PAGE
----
Dialysis Company’s Failure to Warn of Product Risk Draws Inquiry
Published: June 14, 2012
The Food and Drug Administration is investigating whether the nation’s largest operator of dialysis centers violated federal regulations by failing to inform customers of a potentially lethal risk connected to one of its products, an F.D.A. official said.
Fresenius Medical Care, via Bloomberg News
The company, Fresenius Medical Care, treats more than a third of the estimated 400,000 Americans receiving dialysis. It also is the leading supplier of dialysis machines and disposable products, which are used by many clinics in addition to its own.
Last November, Fresenius’s medical office sent an internal memo to doctors practicing in the company’s dialysis centers, warning them that failure to properly use one of the company’s products appeared to be contributing to a sharp increase in the risk of patients dying suddenly from cardiac arrest.
“In light of these troubling findings,” the memo said, doctors should take corrective action. “This issue needs to be addressed urgently,” the memo added later.
But Fresenius, which is based in Germany, did not immediately warn other centers that use the product, which is known as GranuFlo. It did so only in late March after the F.D.A. received, anonymously, a copy of the internal memo and questioned the company about it.
“Personally, I’m troubled by the fact that Fresenius on its own initiative didn’t notify its entire customer base of this particular concern,” Steven Silverman, director of compliance for the F.D.A.’s medical devices division, said in an interview this week.
Mr. Silverman said the agency could issue a warning letter to Fresenius if it determined the company should have reported the safety concerns. But even if the company had no legal obligation, he said, “Candidly, I just think it’s bad business and not in the interest of public health to sit on information about risks.”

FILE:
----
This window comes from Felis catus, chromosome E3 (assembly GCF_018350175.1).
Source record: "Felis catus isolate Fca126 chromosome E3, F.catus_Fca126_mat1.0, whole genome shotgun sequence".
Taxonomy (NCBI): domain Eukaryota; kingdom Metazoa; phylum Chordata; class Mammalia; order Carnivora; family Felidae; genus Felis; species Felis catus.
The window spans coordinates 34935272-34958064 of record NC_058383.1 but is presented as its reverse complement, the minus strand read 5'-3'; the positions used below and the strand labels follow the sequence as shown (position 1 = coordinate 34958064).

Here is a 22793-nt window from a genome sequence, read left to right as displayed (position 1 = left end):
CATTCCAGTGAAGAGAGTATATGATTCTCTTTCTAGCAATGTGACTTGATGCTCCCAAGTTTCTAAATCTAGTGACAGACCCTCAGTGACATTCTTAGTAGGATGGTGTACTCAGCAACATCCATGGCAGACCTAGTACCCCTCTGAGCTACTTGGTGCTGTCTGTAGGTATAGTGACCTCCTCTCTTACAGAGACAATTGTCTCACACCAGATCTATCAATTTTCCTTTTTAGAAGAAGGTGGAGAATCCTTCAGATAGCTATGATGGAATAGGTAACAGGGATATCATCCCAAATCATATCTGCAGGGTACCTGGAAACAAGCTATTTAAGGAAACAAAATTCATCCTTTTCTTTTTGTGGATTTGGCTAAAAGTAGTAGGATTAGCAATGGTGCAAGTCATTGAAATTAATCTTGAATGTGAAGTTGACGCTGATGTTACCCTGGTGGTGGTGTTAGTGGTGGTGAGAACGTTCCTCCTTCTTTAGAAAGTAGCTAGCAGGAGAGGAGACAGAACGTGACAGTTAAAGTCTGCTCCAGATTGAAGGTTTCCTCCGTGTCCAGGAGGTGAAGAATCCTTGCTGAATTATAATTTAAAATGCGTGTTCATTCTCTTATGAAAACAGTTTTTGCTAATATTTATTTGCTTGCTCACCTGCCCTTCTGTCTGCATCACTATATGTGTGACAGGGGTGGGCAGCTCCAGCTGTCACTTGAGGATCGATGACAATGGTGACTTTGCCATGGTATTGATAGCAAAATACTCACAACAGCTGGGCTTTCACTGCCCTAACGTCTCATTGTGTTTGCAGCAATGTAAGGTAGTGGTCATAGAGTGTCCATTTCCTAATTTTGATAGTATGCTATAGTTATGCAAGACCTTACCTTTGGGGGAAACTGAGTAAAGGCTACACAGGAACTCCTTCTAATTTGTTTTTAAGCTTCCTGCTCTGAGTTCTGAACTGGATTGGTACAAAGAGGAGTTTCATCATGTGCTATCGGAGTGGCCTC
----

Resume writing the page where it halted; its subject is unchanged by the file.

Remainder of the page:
Dr. Thomas F. Parker III, chief medical officer at Renal Ventures, a dialysis chain that uses Fresenius products, agreed. “If the data was sufficient to warn their doctors, then all users of the product should have been made aware of it,” he said.
Dr. Franklin W. Maddux, the chief medical officer for Fresenius in North America, said his office, which wrote the memo, was in charge of the company’s own centers and had no way of communicating with noncompany clinics except through papers in medical journals. He said the findings of the internal memo were too preliminary to warrant a publication.
“I felt that it was not in a condition for general consumption,” he said in an interview.
But Fresenius’s products division, which sells GranuFlo, could have communicated with customers. A company spokesman said that the division did not think a notice was necessary because the internal memo did not contain specific reports of adverse events related to GranuFlo.
The existence of the internal memo and subsequent controversy was first reported by RenalWEB, a Web site devoted to dialysis. RenalWEB estimated that 125,000 patients in non-Fresenius clinics are treated with GranuFlo.
Dialysis takes the place of the kidneys in clearing toxic waste from the blood. Part of this involves providing bicarbonate, an alkaline substance, to neutralize the acid that builds up in the blood.
GranuFlo performs different functions. But it contains an ingredient that the body converts to bicarbonate, and it contains more of this ingredient than rival products.
Many doctors apparently have not been accounting for this extra bicarbonate contribution from GranuFlo when deciding how much bicarbonate to prescribe separately. The result can be, in effect, an overdose of bicarbonate, which some recent studies have suggested could lead to heart problems.
The Fresenius memo, dated Nov. 4, found that 941 patients had suffered cardiac arrest inside Fresenius clinics in 2010. By comparing these patients with others, the company’s medical staff concluded that patients with high levels of bicarbonate in their blood had about six times the risk of cardiac arrest as those with lower levels.
Fresenius has its defenders. Dr. Richard Ward, a professor of medicine at the University of Louisville, said that GranuFlo’s label provides enough information for doctors to figure out how to adjust dosing appropriately. “There are a lot of people who have a responsibility here in using a product how it is meant to be used,” he said. “To dump all the responsibility on the manufacturer is not quite right.”
Dialysis centers across the nation are now checking bicarbonate levels in patients and adjusting doses if necessary.
Dr. Daniel Coyne, director of hemodialysis at Washington University in St. Louis, said 30 percent of the patients there had bicarbonate levels in their blood that were too high.
“A four- to sixfold increased risk of in-center cardiac arrest is very concerning,” Dr. Coyne said in an e-mail. “My partners are all trying to figure out a fix to this problem.”